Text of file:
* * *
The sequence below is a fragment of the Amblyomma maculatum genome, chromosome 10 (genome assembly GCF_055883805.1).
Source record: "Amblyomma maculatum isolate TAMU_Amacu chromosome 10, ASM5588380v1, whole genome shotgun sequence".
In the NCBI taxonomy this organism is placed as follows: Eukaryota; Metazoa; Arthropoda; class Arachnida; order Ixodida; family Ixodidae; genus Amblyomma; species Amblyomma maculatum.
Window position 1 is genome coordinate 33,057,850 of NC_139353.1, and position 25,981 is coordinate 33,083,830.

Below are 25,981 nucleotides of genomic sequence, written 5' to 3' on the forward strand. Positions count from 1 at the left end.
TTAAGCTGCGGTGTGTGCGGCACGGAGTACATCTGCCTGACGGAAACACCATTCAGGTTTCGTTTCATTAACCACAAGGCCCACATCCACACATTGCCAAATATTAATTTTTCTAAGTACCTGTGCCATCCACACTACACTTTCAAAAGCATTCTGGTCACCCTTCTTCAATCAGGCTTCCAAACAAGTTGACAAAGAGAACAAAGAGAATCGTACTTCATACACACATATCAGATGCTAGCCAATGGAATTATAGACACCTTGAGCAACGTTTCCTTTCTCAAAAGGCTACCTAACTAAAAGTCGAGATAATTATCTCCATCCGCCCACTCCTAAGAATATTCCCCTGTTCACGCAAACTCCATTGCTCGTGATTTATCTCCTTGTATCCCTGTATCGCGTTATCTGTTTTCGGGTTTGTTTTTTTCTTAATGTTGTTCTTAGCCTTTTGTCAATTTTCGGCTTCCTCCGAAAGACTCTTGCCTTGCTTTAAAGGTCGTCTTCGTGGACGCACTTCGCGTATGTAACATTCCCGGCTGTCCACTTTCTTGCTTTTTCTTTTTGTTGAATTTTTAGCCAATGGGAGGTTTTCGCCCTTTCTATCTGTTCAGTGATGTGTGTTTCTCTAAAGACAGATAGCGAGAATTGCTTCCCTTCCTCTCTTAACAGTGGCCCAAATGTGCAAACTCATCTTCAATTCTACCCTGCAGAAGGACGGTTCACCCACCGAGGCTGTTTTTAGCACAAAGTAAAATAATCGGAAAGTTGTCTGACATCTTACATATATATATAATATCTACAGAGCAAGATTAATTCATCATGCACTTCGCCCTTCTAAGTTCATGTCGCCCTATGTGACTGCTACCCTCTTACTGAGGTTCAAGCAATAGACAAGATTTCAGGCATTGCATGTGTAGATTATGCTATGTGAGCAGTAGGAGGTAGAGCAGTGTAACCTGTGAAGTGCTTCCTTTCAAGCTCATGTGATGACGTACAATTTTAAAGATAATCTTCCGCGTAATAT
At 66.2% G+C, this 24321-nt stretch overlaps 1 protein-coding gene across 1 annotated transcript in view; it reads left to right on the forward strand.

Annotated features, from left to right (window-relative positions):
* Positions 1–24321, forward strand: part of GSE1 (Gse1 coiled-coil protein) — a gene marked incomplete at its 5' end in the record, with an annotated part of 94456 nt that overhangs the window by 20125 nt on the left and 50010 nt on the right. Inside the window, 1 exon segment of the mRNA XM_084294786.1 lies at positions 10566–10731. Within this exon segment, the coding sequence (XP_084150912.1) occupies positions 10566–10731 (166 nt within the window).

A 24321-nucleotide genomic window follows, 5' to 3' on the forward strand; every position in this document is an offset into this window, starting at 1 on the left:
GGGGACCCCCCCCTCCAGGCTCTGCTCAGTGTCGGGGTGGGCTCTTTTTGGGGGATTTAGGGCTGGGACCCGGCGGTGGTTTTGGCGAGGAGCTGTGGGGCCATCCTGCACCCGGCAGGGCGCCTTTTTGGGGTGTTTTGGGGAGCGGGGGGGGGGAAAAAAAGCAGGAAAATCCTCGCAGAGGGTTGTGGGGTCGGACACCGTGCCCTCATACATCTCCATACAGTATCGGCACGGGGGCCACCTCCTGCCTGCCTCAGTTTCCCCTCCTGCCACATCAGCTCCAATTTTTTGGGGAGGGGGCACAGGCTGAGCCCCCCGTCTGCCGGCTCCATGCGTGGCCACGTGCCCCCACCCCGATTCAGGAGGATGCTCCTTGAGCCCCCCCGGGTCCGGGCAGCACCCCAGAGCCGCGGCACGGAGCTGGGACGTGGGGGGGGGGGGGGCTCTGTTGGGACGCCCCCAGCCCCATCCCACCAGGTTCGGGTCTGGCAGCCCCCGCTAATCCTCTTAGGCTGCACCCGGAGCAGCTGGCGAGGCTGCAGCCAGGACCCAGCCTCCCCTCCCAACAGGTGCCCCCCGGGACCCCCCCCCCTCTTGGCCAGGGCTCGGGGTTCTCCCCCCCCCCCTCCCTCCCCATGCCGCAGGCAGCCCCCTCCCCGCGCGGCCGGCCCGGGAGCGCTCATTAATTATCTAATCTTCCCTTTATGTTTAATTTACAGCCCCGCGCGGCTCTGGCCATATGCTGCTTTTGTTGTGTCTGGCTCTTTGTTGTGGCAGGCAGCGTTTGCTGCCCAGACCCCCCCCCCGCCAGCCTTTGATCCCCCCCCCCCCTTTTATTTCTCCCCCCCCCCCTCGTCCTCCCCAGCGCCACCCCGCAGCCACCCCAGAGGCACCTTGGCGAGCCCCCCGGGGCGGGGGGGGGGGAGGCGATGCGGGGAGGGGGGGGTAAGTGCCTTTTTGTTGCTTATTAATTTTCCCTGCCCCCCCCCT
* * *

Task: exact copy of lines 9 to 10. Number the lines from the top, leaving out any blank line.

* Positions 1–24321, forward strand: part of GSE1 (Gse1 coiled-coil protein) — a gene marked incomplete at its 5' end in the record, with an annotated part of 94456 nt that overhangs the window by 20125 nt on the left and 50010 nt on the right. Inside the window, 1 exon segment of the mRNA XM_084294786.1 lies at positions 10566–10731. Within this exon segment, the coding sequence (XP_084150912.1) occupies positions 10566–10731 (166 nt within the window).

A 24321-nucleotide genomic window follows, 5' to 3' on the forward strand; every position in this document is an offset into this window, starting at 1 on the left: